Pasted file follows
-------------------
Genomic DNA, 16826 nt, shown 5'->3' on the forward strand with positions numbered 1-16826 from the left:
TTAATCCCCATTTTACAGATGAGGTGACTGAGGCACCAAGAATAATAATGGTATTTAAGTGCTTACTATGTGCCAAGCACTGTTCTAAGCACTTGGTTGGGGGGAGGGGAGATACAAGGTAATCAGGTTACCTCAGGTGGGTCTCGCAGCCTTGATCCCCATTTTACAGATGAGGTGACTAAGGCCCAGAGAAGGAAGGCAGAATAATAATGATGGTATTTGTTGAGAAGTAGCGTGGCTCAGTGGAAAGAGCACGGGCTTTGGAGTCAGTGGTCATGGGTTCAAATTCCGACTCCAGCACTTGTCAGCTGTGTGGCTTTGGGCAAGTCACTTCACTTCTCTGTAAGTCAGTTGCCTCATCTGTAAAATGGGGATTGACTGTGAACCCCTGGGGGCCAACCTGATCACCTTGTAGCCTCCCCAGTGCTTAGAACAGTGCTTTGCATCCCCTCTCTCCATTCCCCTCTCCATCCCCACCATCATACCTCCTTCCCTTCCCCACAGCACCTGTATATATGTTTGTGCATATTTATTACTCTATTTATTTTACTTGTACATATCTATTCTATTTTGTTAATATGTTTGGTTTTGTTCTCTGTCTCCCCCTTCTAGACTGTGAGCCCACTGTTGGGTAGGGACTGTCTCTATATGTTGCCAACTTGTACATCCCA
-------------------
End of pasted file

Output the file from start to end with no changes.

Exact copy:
Genomic DNA, 16826 nt, shown 5'->3' on the forward strand with positions numbered 1-16826 from the left:
TTAATCCCCATTTTACAGATGAGGTGACTGAGGCACCAAGAATAATAATGGTATTTAAGTGCTTACTATGTGCCAAGCACTGTTCTAAGCACTTGGTTGGGGGGAGGGGAGATACAAGGTAATCAGGTTACCTCAGGTGGGTCTCGCAGCCTTGATCCCCATTTTACAGATGAGGTGACTAAGGCCCAGAGAAGGAAGGCAGAATAATAATGATGGTATTTGTTGAGAAGTAGCGTGGCTCAGTGGAAAGAGCACGGGCTTTGGAGTCAGTGGTCATGGGTTCAAATTCCGACTCCAGCACTTGTCAGCTGTGTGGCTTTGGGCAAGTCACTTCACTTCTCTGTAAGTCAGTTGCCTCATCTGTAAAATGGGGATTGACTGTGAACCCCTGGGGGCCAACCTGATCACCTTGTAGCCTCCCCAGTGCTTAGAACAGTGCTTTGCATCCCCTCTCTCCATTCCCCTCTCCATCCCCACCATCATACCTCCTTCCCTTCCCCACAGCACCTGTATATATGTTTGTGCATATTTATTACTCTATTTATTTTACTTGTACATATCTATTCTATTTTGTTAATATGTTTGGTTTTGTTCTCTGTCTCCCCCTTCTAGACTGTGAGCCCACTGTTGGGTAGGGACTGTCTCTATATGTTGCCAACTTGTACATCCCA